Why? Because that is what I want service providers to do for me. Service providers can always make money just by providing the services they do. They don’t need to pad their coffers giving people services or products they don’t want or need. I vow never to be that guy. I want to be the guy people trust to do right by them. My integrity is everything. I’m just glad someone noticed.

Michael Ondrasik and Home Video Studio of Mount Dora specialize in the preservation of family memories through the digitalization of older media like film, videotapes, audio cassettes, photos and slides. For more information, call 352-735-8550 or visit www.homevideostudio.com/mtd.

Half Full or Half Empty?

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So much of what we get out of life is what we put into it. I recently helped a woman who had called me because she was ready to rid her house of the equipment her late husband used for his side business. He offered many of the services I offer so she thought I could use the video equipment she no longer wanted in her house now that he was gone.

I met with her because I could sense that she was ready to part with that part of her life. It had been 18 months since her husband died. I really didn’t need the equipment, nor did I necessarily want it. But from our conversation, I could tell she really wanted it out of her house so I paid her a visit one evening and took some pieces with me. Whether they work or not, I still don’t know. And it is really besides the point. She was frustrated because she found that she couldn’t even give this equipment away. So, in compassion, I took it off her hands. I most likely will not be able to use it for my transfer work due to its age and condition.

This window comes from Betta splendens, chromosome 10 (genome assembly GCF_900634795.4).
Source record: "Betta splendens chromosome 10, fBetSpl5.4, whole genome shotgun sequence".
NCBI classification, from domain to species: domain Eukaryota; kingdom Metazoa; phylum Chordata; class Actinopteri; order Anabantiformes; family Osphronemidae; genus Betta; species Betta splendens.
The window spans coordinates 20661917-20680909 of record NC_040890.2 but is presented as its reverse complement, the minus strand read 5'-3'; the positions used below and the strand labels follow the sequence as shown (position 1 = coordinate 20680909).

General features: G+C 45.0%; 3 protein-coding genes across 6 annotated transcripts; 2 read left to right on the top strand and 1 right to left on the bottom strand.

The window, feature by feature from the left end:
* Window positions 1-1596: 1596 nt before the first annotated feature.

What surprised me was her statement that her late husband confessed to her — he often would get depressed watching the home movies he was transferring. He said it was because it reminded him of the brevity of our lives.

I have never, ever, felt that. I feel nothing but joy when transferring tapes or film of home movies. Images cross my screen that speak of love, family ties, and the bonds of friendship. Through watching your lives pass in front of my eyes, I have recognized that, while each life is unique and different, there is more that unites us than divides us. We record the same events. We treasure the same memories. Our experiences are shared.

Memories are not to be mourned. They are to be treasured for the precious commodities they are… reminders of the happiness we experienced in years past. At Home Video Studio, we are honored to covert your memories to a format you can access and enjoy today. A format that you can bring into the future and leave as a legacy to your children’s children.

Michael Ondrasik and Home Video Studio of Mount Dora specialize in the preservation of family memories. For more information call 352-735-8550 or visit www.homevideostudio.com/mtd.